Ed hadn’t finished. “A couple of weeks before Christmas,” he said, still amused, “Martin said that what he was giving Bon-Bon—a few of the jockeys were talking about presents for their wives and girlfriends while they were changing to go home—it wasn’t a big deal—what he was giving Bon-Bon was a gold-and-glass antique necklace, but he was laughing and he said he would have to get you to make him a much cheaper and modern copy. He said you had a videotape to tell you how. But next minute he changed his mind because Bon-Bon wanted new fur-lined boots, and anyway he was mostly talking about the King George VI Chase at Kempton on December 26 and how much weight he’d have to take off by not eating turkey... I mean, he was always worried about his weight, like most of them are.”

  “He talked to you a lot,” I commented. “More than most.”

  Ed didn’t think so. He liked to chat with the boys, he said. He could tell us a thing or two about them. He winked on it, as if all jockeys were real sexual rogues, and with this confidence his manner more or less returned to the calm and efficient valet I’d met through Martin.

  Worthington, driving us home, summed up the day’s haul of information. “I’d say Martin and the white-bearded guy were serious with this tape.”

  “Yes,” I agreed.

  “And somehow or other, through her father, Rose may have imagined that that tape showed how to make an antique necklace.”

  I said doubtfully, “It must be more than that.”

  “Well... perhaps it actually says where the necklace can be found.”

  “A treasure hunt?” I shook my head. “There’s only one valuable antique gold-and-glass necklace that I know of, and I do know a fair amount about antique glass, and it’s in a museum. It’s priceless. It was probably designed in Crete, or anyway somewhere round the Aegean Sea sometime about three thousand five hundred years ago. It’s called the Cretan Sunrise. I did make a copy of it, though, and I once lent it to Martin. I also made a videotape to explain the methods I used. I lent that to Martin too and he still has it—or rather, heaven knows where it is now.”

  “What if there’s another one?” Worthington asked.

  “Are you talking about two tapes now? Or two necklaces ?”

  “Why not two tapes?” Worthington reasoned, as if it had suddenly become likely. “Rose could have muddled them up.”

  I thought it just as likely that it was Worthington and I who’d muddled everything up, but we arrived safely at Bon-Bon’s house richer with at least two solid new facts: first, that Rose, Norman Osprey and Eddie Payne had spent their Sunday evening in Broadway; and second, that an elderly, thin, white-bearded, university-lecture-type man had walked into my shop as the new century came in with bells, and had not stayed to help Lloyd Baxter with his epileptic fit.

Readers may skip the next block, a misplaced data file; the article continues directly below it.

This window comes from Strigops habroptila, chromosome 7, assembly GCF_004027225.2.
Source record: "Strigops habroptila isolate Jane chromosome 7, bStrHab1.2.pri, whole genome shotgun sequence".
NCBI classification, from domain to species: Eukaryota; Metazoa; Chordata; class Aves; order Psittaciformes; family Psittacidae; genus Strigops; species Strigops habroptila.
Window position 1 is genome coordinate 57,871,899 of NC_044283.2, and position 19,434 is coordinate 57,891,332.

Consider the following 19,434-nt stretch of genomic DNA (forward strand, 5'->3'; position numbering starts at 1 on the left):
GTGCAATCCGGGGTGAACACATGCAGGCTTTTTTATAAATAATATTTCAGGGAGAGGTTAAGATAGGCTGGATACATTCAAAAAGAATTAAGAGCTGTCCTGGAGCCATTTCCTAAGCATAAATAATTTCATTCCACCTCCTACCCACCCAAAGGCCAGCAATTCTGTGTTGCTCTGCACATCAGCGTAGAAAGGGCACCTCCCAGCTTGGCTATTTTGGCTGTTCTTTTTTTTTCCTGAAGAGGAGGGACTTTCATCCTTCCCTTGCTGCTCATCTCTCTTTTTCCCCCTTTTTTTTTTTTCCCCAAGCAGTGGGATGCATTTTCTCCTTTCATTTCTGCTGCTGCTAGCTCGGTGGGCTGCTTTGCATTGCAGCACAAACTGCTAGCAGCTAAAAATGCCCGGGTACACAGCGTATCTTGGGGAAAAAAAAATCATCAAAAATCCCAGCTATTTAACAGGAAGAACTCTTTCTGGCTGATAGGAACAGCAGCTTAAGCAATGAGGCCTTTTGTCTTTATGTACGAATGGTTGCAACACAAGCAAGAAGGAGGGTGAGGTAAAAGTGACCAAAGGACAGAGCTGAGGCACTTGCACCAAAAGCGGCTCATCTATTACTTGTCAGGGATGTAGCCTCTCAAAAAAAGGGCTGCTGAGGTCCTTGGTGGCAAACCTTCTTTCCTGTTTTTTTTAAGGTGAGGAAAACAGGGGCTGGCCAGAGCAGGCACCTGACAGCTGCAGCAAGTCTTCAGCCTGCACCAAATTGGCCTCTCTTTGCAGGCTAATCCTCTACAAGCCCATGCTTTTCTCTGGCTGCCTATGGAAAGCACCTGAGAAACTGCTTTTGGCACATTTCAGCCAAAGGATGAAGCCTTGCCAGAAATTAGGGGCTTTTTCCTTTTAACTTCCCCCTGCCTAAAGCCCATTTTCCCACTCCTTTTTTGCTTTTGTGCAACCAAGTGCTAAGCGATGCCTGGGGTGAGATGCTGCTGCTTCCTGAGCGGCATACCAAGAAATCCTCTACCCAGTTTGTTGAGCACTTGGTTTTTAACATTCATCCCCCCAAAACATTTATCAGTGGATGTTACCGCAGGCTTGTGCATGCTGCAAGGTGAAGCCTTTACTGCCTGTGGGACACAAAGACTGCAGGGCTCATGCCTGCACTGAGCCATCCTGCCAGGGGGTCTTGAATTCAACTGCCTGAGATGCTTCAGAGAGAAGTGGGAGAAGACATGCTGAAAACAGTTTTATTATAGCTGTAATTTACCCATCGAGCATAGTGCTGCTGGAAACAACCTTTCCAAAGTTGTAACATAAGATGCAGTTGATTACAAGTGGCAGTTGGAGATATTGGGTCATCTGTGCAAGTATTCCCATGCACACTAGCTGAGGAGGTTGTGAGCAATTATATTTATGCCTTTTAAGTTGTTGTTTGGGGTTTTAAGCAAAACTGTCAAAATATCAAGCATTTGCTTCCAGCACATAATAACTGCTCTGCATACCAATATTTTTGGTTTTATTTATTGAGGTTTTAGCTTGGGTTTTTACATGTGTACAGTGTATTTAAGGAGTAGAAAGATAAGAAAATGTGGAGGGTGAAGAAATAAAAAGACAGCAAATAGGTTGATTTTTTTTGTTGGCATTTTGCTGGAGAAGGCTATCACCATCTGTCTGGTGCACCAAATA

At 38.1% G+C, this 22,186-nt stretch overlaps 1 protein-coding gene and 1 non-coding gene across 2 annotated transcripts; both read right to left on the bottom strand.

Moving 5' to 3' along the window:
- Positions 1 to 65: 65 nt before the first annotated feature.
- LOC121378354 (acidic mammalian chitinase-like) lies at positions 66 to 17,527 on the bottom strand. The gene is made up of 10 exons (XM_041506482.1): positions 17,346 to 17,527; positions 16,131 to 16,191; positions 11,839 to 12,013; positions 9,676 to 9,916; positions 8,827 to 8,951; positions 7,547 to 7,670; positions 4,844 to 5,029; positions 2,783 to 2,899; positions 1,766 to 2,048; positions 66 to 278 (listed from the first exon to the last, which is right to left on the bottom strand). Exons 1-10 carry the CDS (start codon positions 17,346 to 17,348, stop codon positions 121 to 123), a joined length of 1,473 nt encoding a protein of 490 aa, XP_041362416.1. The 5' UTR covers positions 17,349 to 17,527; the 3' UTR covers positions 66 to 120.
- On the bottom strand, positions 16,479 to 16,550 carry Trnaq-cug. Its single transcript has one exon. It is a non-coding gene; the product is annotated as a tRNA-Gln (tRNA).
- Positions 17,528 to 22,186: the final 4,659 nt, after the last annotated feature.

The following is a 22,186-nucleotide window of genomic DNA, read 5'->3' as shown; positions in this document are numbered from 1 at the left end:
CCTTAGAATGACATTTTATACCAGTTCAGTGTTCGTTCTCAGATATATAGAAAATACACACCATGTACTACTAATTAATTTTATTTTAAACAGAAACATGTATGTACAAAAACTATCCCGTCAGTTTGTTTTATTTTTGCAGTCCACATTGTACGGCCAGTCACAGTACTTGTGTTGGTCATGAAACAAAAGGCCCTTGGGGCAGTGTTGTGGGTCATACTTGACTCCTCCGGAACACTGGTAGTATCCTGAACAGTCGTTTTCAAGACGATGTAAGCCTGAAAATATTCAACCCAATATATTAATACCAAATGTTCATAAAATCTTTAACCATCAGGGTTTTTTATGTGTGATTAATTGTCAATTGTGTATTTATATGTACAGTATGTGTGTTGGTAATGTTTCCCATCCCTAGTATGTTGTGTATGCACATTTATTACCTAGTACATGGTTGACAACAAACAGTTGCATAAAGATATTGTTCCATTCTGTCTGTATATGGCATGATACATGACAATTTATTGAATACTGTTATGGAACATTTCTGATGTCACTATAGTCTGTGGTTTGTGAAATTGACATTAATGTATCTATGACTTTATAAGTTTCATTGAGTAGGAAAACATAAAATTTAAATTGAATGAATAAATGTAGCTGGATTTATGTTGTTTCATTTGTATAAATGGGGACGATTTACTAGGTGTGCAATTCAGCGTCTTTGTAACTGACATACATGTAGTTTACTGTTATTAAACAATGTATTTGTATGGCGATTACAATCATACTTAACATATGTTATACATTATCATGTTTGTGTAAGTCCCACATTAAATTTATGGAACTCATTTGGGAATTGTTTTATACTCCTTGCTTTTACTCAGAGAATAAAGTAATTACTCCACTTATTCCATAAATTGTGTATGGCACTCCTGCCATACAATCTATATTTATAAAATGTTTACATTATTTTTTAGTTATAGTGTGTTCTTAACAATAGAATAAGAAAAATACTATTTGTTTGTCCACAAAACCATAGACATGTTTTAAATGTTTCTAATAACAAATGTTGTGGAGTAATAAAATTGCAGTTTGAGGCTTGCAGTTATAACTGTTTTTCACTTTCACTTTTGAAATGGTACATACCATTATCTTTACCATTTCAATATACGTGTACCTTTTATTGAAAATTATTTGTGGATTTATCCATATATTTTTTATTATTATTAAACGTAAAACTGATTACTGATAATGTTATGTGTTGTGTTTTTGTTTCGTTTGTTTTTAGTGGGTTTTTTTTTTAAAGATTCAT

As we scrunched to a halt on Bon-Bon’s gravel, Marigold came with wide-stretched arms out of the front door to greet us.

  “Bon-Bon doesn’t need me anymore,” she announced dramatically. “Get out the maps, Worthington. We’re going skiing.”

  “Er ... when?” her chauffeur asked, unsurprised.

  “Tomorrow morning of course. Fill up the gas tanks. We’ll call at Paris on the way. I need new clothes.”

  Worthington looked more resigned than I felt. He murmured to me that Marigold bought new clothes most days of the week and prophesied that the skiing trip would last less than ten days overall. She would tire of it quickly, and come home.

  Bon-Bon was taking the news of her mother’s departure with well-hidden relief, and asked me with hope whether “the upsetting videotape business” was now concluded. She wanted calm in her life, but I had no idea if she would get it. I didn’t tell her of Rose’s existence or the distinct lack of calm she represented.

  I asked Bon-Bon about White-Beard. She said she’d never seen or heard of him. When I explained who he was, she telephoned to Priam Jones, who though with his self-esteem badly hurt by Lloyd Baxter’s ditching of him, regretted he couldn’t help.

  Bon-Bon tried several more trainers, but thin, elderly, white-bearded owners of racehorses seemed not to exist. After she’d tired of i
t she persuaded her mother to let Worthington continue our journey, to take me where I wanted. I kissed her gratefully and chose to go straight home to my hillside house and flop.

  Worthington liked skiing, he said as we drove away. He liked Paris. He liked Marigold. He regularly admired her more bizarre clothes. Sorry, he said, about leaving me with the lioness, Rose. Good luck, he said cheerfully.

  “I could throttle you,” I said.

  While Worthington happily chuckled at the wheel, I switched on my mobile phone again to call Irish at his home to find out how the day had finally gone in the shop, but before I could dial the number the message service called, and the disembodied voice of young Victor W. V. said briefly in my ear, “Send your e-mail address to me at [email protected]

  Holy hell, I thought, Victor had things to say. Flopping could wait. The only computer I owned that handled e-mail was in Broadway. Worthington with resignation changed direction, at length stopping by my main glass door and insisting he come in with me, to check the place for black masks and other pests.

  The place was empty. No Rose in wait. Worthington returned with me to the Rolls, shook my hand, told me to look after myself and left lightheartedly, again prophesying his swift return well within two weeks.

  Almost at once I missed the muscle man, missed him as a safety umbrella and as a source of a realistic view of life. Paris and skiing attracted powerfully. I sighed over my inescapable bruises, roused my sleeping computer into action, connected it to the Internet, and sent an e-mail message to Victor, with my address.

  I’d expected to have to wait a good long time to hear from Victor, but almost immediately, which meant he had been sitting at his computer, waiting, the screen of my laptop demanded, “Who are you?”

  I typed and sent, “Martin Stukely’s friend.”

  He asked, “Name,” and I told him, “Gerard Logan.”

  His reply was “What do you want?”

  “How did you know Martin Stukely?”

  “I’ve known him for years, saw him often at the races with my granddad.”

  I wrote, “Why did you send that letter to him? How had you heard of any tape? Please tell me the truth.”